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  • Day10

    Sevilla

    July 16 in Spain

    Diese Stadt is so reich an Kunst und hat so viele Paläste sowie Kirchen. Man findet in jeder zweiten Gasse eine Shoppingmal und die gnocci al salmone hätte man nicht besser machrn können! Den letzte Abend noch mit einer Eskalation getoppt und fertig war der perfekte Trip! Bis jetzt meine Lieblingsstadt❤️Read more

  • Day42

    La Paella Sevilla

    November 10, 2015 in Spain

    We miraculously made it to Seville on a bus that went "go-go-go-stop... go-go-go-stop", and with each stop, it had a harder time going again. As we entered Sevilla, the bus load of passengers prayed for green lights and cheered each time a red light turned green without the bus having to stop, but our luck ran out about a kilometre from the Sevilla bus station. The bus stopped at a red light and would go no more.

    Fortunately for us, that put us closer to our AirBnB accommodations so we checked in at 13:00 as scheduled with our hosts before heading out for lunch.

    Having arrived on a Sunday, we were fully expecting everything to be closed so it was a pleasant surprise to see so many people out and about and eating at all the tapa bars and restaurants that were open and chock a block full of diners. The city was incredibly "alive"!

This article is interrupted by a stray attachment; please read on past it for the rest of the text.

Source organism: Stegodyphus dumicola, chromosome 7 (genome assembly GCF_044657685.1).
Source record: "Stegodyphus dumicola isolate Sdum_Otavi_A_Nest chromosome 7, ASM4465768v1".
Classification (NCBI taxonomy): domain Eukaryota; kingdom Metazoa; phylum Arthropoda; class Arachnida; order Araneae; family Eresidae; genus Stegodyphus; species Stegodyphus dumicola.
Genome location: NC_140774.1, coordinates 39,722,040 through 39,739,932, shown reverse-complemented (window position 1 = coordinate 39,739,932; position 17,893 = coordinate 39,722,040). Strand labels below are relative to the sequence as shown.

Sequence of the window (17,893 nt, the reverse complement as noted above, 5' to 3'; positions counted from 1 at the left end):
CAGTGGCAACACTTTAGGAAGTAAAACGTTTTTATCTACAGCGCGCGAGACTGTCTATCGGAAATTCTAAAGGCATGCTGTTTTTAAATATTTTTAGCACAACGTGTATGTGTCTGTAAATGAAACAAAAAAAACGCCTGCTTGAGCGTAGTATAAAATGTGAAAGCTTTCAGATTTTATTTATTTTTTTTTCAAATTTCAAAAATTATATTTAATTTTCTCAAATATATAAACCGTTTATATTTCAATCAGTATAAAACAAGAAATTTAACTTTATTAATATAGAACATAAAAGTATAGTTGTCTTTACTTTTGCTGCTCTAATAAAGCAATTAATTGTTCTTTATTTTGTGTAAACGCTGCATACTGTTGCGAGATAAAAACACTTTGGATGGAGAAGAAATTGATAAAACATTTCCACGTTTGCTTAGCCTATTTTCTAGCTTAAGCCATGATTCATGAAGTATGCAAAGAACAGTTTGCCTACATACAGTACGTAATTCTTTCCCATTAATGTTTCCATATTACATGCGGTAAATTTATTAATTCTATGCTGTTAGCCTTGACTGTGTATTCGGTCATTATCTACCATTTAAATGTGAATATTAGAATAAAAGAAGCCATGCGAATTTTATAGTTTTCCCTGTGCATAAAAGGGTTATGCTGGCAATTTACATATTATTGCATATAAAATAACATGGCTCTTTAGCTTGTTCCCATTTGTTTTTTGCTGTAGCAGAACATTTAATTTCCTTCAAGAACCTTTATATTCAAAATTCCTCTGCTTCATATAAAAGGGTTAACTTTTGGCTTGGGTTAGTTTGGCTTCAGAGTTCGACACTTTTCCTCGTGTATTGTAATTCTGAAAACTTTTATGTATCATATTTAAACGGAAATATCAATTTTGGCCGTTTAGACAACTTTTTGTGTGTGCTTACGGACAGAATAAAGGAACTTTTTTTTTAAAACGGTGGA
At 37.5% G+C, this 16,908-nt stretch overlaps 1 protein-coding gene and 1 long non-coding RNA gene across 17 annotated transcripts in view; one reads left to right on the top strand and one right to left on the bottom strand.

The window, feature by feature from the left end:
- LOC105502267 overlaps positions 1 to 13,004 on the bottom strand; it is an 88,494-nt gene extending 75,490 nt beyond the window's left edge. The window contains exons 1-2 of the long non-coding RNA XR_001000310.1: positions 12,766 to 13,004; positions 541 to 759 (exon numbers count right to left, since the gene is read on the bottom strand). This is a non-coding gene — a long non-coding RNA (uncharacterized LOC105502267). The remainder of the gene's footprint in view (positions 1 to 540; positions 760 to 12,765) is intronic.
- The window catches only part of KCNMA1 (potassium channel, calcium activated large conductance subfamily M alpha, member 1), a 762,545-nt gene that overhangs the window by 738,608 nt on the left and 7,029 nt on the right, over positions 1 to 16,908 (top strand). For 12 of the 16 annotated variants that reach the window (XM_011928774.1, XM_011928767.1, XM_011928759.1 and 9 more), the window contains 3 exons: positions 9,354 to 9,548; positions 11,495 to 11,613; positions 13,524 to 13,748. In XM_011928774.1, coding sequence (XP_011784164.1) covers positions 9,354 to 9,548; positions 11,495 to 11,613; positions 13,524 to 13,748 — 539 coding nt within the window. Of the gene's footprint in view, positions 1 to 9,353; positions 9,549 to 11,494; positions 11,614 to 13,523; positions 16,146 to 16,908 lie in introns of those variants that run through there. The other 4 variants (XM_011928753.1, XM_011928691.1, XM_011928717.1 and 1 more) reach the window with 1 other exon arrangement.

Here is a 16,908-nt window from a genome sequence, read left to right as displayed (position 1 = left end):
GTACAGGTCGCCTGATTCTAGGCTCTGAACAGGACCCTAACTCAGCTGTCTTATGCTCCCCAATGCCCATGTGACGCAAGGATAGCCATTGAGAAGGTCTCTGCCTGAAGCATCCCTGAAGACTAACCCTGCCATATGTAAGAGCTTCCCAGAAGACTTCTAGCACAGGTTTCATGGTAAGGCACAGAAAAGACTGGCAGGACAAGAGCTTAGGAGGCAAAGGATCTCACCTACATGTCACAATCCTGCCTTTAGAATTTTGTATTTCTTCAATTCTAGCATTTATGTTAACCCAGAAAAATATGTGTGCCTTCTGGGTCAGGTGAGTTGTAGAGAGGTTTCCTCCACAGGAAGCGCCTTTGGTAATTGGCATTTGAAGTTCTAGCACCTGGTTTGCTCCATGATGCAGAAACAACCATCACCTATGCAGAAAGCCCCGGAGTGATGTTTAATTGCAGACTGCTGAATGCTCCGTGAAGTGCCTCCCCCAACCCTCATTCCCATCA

We decided to try out "La Paella Sevilla" because many online reviews raved how it was the best paella joint in town. There was definitely a wow factor as we walked in and saw the huge paella pans, each ready and waiting to be dished up into "ración" or tapa size servings according to your order, 5.95€ per ración or 2.95€ per tapa.

    We decided to go with a full size serving of the seafood paella and two tapa size servings, one of the traditional Valencia paella and one of the "paella a banda". We had no idea what the "paella a banda" was but it was literally flying out the door with locals ordering double portions of it to take away. So many locals couldn't be wrong...

    ... and they weren't. The "paella a banda" is a Mediterranean paella made with squid and peeled shrimps. Yummy! In fact, all 3 paellas we tasted were delicious.

    As we sat and savoured our paellas, there was a constant stream of locals coming in to do take away orders, including one patron who walked out with 2 of the huge paella pans that we reckoned must serve at least 10 people per pan. Party on!!!
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Alameda de Hercules